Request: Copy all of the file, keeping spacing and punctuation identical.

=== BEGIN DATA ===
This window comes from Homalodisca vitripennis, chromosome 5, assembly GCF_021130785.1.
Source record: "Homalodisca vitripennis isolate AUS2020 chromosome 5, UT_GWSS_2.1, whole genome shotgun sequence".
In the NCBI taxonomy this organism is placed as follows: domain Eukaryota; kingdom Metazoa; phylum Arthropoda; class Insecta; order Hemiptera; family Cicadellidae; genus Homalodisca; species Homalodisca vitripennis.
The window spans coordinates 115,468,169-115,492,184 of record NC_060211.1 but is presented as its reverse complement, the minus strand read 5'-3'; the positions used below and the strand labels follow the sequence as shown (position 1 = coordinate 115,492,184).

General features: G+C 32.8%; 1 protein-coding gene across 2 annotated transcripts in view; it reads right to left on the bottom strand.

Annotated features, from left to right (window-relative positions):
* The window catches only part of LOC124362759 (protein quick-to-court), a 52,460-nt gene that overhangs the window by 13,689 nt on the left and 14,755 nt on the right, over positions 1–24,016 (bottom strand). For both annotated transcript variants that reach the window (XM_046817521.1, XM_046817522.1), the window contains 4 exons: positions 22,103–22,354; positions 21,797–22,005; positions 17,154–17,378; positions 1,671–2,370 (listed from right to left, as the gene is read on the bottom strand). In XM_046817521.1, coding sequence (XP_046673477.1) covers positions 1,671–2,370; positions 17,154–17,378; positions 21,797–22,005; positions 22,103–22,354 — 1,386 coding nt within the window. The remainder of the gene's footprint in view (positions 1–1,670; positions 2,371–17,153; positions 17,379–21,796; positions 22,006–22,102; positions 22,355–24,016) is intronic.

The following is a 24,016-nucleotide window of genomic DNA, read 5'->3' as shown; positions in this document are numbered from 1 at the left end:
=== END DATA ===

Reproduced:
This window comes from Homalodisca vitripennis, chromosome 5, assembly GCF_021130785.1.
Source record: "Homalodisca vitripennis isolate AUS2020 chromosome 5, UT_GWSS_2.1, whole genome shotgun sequence".
In the NCBI taxonomy this organism is placed as follows: domain Eukaryota; kingdom Metazoa; phylum Arthropoda; class Insecta; order Hemiptera; family Cicadellidae; genus Homalodisca; species Homalodisca vitripennis.
The window spans coordinates 115,468,169-115,492,184 of record NC_060211.1 but is presented as its reverse complement, the minus strand read 5'-3'; the positions used below and the strand labels follow the sequence as shown (position 1 = coordinate 115,492,184).

General features: G+C 32.8%; 1 protein-coding gene across 2 annotated transcripts in view; it reads right to left on the bottom strand.

Annotated features, from left to right (window-relative positions):
* The window catches only part of LOC124362759 (protein quick-to-court), a 52,460-nt gene that overhangs the window by 13,689 nt on the left and 14,755 nt on the right, over positions 1–24,016 (bottom strand). For both annotated transcript variants that reach the window (XM_046817521.1, XM_046817522.1), the window contains 4 exons: positions 22,103–22,354; positions 21,797–22,005; positions 17,154–17,378; positions 1,671–2,370 (listed from right to left, as the gene is read on the bottom strand). In XM_046817521.1, coding sequence (XP_046673477.1) covers positions 1,671–2,370; positions 17,154–17,378; positions 21,797–22,005; positions 22,103–22,354 — 1,386 coding nt within the window. The remainder of the gene's footprint in view (positions 1–1,670; positions 2,371–17,153; positions 17,379–21,796; positions 22,006–22,102; positions 22,355–24,016) is intronic.

The following is a 24,016-nucleotide window of genomic DNA, read 5'->3' as shown; positions in this document are numbered from 1 at the left end: